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The opinions expressed in these blogs are the author's own and do not necessarily reflect the views of the Christopher & Dana Reeve Foundation.

Looking For An Opening

305153c5283358e16bb1d6f06f9c9afe-huge-whHaving spent my adult life in the salt mines of Hollywood, I’ve learned one important lesson. Breaking through is often a matter of random, unpredictable events, the dice rolling the right way. I once asked David Chase, creator of “The Sopranos,” about this and he said, “Success in show business is a terribly tiny, tiny target and there is so much luck involved. Anyone who thinks otherwise, I don’t know what’s wrong with them.”  Success, period, is a tiny target and success for someone with a disability even tinier. That’s why you have to look for an opening. That crack in the wall is the first stroke of luck.

Why do people with disabilities have so much trouble breaking into Hollywood? Again, it’s probably not that different than any other business. Out of self-consciousness or lack of savvy or both, they can’t find the right entry point. When going in for that first interview, they don’t know how they’ll transcend the inevitable pity response to move the conversation beyond their disability. Often that pity is unspoken, but at least from my own experience, it’s probably there. It may only be in the interviewer’s head: “Jeez, I can’t imagine being like this guy. I’d shoot myself! No one’s going to feel comfortable working with him…too sad.”

The right entry point can be tough. Again, I’ll use the entertainment business as a reference, but this could apply to any job anywhere. The way young people break into the TV or film business these days is to be lucky enough to land the lowliest of jobs, called a “PA” or production assistant. Sometimes you work for free – as an intern, otherwise known as slave labor – or get paid a pittance.  The job is simple: run errands, deliver scripts, dash down the street for pizza, pick up cleaning, move boxes, etc. '

This principal opening into any future job in Hollywood – producing, directing, writing, editing – is often shut off from people with disabilities. You have to figure out another entry point. The main alternate strategy is to let your work speak for you. These days YouTube is a terrific outlet for this. You can shoot, edit, and post a small filmette, tell your friends, and hopefully you can get some attention. You might have to make a dozen filmettes and still get nowhere, but you will be a lot more experienced and capable and may be able to turn that into another opening of some kind. It’s a long shot but as I said in paragraph one, it’s all a long shot and unless your daddy’s rich or your mamma’s a movie star, you have to hang in there. As the I Ching proclaims, “Perseverance furthers.”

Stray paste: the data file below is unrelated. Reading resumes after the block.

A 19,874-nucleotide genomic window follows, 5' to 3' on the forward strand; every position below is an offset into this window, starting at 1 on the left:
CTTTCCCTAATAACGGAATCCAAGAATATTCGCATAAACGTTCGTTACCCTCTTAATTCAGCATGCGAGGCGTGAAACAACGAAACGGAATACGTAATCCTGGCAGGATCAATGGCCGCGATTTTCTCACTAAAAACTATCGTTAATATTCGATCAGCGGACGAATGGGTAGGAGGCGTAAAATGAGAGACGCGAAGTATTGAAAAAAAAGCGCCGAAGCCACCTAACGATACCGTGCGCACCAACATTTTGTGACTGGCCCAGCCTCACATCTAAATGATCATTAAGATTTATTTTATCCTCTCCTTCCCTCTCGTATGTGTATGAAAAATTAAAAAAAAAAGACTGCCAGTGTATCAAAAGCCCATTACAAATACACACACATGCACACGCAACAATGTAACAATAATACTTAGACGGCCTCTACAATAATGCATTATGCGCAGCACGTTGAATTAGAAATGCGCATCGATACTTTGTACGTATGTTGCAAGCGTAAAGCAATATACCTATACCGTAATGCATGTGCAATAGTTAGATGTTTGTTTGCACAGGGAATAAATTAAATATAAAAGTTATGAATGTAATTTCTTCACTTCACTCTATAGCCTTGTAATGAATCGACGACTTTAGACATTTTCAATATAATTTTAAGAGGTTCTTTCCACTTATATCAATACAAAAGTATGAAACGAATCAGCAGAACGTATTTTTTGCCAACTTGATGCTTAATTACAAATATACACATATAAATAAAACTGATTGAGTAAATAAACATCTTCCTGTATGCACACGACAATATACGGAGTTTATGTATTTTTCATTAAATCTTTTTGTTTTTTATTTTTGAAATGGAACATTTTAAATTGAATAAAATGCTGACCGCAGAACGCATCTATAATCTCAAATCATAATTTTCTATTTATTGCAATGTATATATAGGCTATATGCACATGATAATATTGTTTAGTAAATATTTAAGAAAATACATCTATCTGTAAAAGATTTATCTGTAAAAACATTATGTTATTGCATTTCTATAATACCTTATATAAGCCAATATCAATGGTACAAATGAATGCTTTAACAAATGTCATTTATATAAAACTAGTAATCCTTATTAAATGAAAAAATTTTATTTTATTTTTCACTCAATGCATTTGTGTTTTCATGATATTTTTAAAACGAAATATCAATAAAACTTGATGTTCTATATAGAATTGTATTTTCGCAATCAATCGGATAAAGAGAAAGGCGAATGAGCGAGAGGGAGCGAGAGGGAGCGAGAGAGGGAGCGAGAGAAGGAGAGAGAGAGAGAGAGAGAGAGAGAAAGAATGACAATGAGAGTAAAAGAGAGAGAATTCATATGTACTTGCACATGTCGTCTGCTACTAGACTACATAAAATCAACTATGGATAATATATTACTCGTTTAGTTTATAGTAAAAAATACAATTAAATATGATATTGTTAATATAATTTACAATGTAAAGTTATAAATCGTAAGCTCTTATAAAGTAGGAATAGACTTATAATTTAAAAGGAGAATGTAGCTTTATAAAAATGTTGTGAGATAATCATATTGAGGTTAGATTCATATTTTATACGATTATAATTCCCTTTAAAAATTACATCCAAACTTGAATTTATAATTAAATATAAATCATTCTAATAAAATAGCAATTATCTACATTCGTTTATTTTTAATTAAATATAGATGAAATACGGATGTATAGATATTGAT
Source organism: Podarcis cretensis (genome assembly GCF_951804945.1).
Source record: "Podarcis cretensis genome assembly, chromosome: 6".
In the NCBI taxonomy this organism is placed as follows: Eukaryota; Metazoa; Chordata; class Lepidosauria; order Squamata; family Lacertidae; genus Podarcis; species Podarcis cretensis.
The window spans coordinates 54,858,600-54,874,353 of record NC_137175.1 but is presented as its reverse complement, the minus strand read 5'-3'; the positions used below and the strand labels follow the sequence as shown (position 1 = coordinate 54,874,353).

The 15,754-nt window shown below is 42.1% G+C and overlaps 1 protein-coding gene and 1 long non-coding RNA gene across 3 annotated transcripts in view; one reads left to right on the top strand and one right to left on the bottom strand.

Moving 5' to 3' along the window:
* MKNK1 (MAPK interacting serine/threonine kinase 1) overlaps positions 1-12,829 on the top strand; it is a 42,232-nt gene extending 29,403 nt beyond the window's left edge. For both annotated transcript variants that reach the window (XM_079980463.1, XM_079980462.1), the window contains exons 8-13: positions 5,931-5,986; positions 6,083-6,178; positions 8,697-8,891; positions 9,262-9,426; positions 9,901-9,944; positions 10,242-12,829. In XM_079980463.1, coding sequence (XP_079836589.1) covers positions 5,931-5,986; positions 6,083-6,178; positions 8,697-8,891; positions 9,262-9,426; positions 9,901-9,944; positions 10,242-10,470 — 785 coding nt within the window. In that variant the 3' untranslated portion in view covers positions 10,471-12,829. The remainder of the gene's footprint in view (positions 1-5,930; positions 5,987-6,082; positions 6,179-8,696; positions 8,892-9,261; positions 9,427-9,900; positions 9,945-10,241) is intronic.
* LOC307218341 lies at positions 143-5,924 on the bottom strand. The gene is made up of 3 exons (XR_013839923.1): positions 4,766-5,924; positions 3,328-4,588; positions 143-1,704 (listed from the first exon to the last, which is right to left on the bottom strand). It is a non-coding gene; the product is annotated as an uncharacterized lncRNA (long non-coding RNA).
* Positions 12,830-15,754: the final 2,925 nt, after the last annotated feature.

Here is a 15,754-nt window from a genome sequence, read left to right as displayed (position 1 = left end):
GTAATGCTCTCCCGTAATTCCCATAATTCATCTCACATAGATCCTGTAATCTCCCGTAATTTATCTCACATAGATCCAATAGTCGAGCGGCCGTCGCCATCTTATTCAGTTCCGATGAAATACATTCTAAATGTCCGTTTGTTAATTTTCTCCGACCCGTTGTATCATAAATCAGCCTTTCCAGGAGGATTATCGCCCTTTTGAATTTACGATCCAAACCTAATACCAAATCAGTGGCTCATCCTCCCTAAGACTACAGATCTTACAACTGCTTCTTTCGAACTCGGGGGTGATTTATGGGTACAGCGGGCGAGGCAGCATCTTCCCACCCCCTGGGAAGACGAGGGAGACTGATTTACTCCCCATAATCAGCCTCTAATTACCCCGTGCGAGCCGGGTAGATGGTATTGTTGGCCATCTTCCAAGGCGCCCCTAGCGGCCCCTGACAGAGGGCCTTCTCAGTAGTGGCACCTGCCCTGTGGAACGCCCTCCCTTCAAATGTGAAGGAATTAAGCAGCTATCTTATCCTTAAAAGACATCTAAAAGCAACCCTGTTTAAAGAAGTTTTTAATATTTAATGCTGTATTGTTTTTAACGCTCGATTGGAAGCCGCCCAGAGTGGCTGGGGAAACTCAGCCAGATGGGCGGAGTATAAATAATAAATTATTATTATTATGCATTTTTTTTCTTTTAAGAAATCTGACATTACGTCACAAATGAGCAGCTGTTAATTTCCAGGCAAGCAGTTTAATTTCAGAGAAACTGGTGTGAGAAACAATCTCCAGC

Sometimes a random sequence of encounters pays off. Case in point: the Writers with Disabilities Committee at the Writers Guild of America decided to hold an event to showcase writing specifically about disabled characters and story lines. It was called the Disability Scene, a collection of short, original scenes written by guild members of any status. Nine scenes were chosen by the committee and staged, with mostly disabled actors, at a group reading. A “reading” means no cameras, no props, no effects, just actors in chairs performing the scene. Two directors rehearsed the actors beforehand, one of them an A-lister, Peter Farrelly of “Something About Mary” and “Dumb and Dumber” fame. How did we get him involved?  We asked him.

It was a great evening and every scene played well and we spent the next few days patting ourselves on the back. Then something extraordinary happened. One disabled writer, David Radcliff, encouraged by both a pro like Peter Farrelly and the audience, sent his script to a big-name writer-producer he had met at another disability-related gathering. Mr. Big Name liked the scene so much that he submitted it to a very prestigious Hollywood award-giver, called the Humanitas Prize. The people there read it and David was, out of the blue, nominated for the Humanitas Prize New Voices Award. Where that leads, nobody knows, but it is major exposure for a young, tenacious writer with a disability.

I really don’t exactly know how this little tale translates into the career you are hoping for, but I do know that if you are disabled, you can easily get discouraged, angry, or cynical by the barriers, both visible and invisible, you will certainly encounter. You need tenacity and a little luck. The one control you have over luck is repetition -- how many times you get up to bat, or pitch yourself to a potential employer, or go to meet & greets, or write a poem and send it to a magazine. The more times you take a swing, the better chance you’ll have of hitting one out of the park.

Perseverance furthers.

© 2016 Allen Rucker
 

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How I Woke Up One Tuesday and Was Paralyzed for Life

Posted by ARucker on Mar 14, 2016 4:32 PM America/New_York

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